Tate Modern Gallery's Ultra-Futuristic Extension - page 5 of 6
The Tate Modern rear of the present building, scaffolding. © Photo: the wub
This is tied to the concrete frame and both structures are founded on piled foundations to ensure continuity through the two buildings.
A storey-height truss was required at the level 02 west elevation to span over UK Power Network’s assets and long span transfer beams were installed to achieve the entrance openings.
At level 05 of the Switch House, the sloping north elevation of the tower meets the roof of the level 04 gallery. With no possibility of continuing the north elevation into the gallery space, a 1.8 m deep spreader beam was installed.
This distributes the loads from the perimeter structure into the roof beams which, in turn, transfer the load to the core and northern Switch House columns.
In order to distribute the loads effectively, whilst not allowing any deflection to occur, the spreader beam was supported on a series of 16 jacks. These were closely monitored during the construction of the north elevation, and jacking operations undertaken at strategic times to minimise impact on the construction above.
Once the final brick was installed, the jacks were grouted with maximum differential movement between roof beams having been limited to the required 2 mm.
To achieve the tolerances required for installation of the glazing and brickwork it was essential that the deflection of the structural frame to the perimeter of both the tower and Switch House buildings was limited. Although complicated by the geometry of the tower and the various types of transfer structures, deflection limits of 1 in 1000 were achieved.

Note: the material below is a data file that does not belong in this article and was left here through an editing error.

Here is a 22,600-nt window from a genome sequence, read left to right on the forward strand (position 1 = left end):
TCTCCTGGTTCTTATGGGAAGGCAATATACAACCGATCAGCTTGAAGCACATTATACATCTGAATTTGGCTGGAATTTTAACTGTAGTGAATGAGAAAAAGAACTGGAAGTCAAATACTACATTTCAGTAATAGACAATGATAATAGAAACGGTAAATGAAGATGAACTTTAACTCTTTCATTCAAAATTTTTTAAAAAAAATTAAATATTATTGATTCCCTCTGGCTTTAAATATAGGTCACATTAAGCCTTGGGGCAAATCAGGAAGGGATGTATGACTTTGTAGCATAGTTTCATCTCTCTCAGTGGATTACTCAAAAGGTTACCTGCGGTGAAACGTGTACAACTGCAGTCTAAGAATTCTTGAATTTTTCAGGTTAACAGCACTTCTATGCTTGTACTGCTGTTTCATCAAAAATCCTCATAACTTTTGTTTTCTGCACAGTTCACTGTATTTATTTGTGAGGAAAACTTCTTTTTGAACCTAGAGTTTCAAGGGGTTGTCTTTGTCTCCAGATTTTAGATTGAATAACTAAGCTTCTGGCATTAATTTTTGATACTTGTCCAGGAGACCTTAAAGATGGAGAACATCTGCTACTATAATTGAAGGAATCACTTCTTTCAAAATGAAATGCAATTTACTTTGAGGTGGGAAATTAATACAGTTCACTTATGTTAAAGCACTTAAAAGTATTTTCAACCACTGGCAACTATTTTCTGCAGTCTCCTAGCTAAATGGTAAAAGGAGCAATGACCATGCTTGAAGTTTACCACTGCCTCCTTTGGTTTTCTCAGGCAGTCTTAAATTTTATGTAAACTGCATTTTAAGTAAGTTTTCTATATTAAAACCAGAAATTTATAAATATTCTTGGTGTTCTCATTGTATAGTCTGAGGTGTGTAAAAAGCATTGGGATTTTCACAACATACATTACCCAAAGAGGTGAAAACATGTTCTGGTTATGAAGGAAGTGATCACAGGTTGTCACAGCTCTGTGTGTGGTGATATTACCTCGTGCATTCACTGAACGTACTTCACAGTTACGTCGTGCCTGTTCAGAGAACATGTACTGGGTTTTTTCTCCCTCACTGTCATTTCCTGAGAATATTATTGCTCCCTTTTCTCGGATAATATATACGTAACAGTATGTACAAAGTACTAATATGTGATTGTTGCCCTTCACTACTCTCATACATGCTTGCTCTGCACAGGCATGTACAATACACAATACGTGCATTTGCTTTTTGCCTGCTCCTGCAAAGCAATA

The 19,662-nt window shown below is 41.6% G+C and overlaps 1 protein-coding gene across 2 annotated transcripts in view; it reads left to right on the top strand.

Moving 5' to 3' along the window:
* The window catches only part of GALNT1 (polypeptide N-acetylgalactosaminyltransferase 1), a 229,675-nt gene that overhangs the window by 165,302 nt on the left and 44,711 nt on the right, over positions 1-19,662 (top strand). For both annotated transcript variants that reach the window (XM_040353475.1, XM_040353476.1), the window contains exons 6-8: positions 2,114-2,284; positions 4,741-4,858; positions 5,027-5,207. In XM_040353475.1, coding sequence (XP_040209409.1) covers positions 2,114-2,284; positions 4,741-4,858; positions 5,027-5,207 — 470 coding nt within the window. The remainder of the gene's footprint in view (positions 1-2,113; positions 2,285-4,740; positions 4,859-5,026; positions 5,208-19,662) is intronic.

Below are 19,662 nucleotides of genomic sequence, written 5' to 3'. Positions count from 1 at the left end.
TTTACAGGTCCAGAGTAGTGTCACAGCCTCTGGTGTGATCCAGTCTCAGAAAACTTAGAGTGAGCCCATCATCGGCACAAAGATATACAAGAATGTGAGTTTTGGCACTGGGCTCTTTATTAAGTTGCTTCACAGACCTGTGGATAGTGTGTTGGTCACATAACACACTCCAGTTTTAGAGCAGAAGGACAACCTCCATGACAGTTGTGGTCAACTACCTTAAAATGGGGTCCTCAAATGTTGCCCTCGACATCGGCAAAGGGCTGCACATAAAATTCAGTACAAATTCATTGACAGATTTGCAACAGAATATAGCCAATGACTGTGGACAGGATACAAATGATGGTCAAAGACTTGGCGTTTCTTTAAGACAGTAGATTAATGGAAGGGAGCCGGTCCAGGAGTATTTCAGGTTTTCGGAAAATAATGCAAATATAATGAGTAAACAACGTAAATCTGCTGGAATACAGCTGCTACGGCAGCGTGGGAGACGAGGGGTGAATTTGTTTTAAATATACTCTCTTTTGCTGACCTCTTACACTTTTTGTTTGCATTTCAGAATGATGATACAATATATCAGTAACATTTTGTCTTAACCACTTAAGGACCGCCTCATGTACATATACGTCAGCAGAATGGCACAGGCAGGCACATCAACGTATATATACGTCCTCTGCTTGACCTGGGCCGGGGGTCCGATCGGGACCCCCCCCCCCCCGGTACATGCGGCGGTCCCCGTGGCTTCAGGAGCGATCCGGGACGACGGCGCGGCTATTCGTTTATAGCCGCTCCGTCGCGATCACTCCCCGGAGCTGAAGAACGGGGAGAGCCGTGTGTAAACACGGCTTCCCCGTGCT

A Unique Brick Façade
Truly an architectural wonder, the building’s unique perforated brick façade envelopes the structural frame, acting as a rain screen.
The corners and creases are column free, emphasising the continuity of the surface, whilst providing ‘open views’ to the exterior.
In total 336,000 bricks in 212 different types were installed between August 2014 and February 2016, using a new system that could be installed in ‘all-weather’.
The architectural intention was for the wall to be ‘movement joint’ free and this was a key consideration in developing the most suitable brickwork system.
Accommodation of the relevant tolerances in the façade, manufacture and installation were critical to achieving a successful building envelope.
Bespoke 3D setting out tools were invented for the project, to ensure that tolerances of +/-2 mm were maintained over the 65 m high façade.
Detail Specification and Testing
The masonry selected for the façade was carefully specified to ensure its long term behaviour and performance.
The brickwork underwent three rounds of testing. This extreme testing regime was carried out by James and Taylor to determine that this challenging brief could be effectively delivered. James & Taylor supplied the 40,000 bricks, 11,500 corbel fabrications and more than 3 million dowel and elastomeric components.
The specified bricks are 215 mm square and 69 mm high engineering bricks and have varying colours in order to be similar to the existing building.
The brick pattern is based on a Flemish bond, also similar to the existing building, with bricks stacked in pairs and prebonded with polymerised mortar, creating a block of 215 x 215 x 145 mm high, and the header bricks omitted, creating a ‘perforated’ screen of bricks.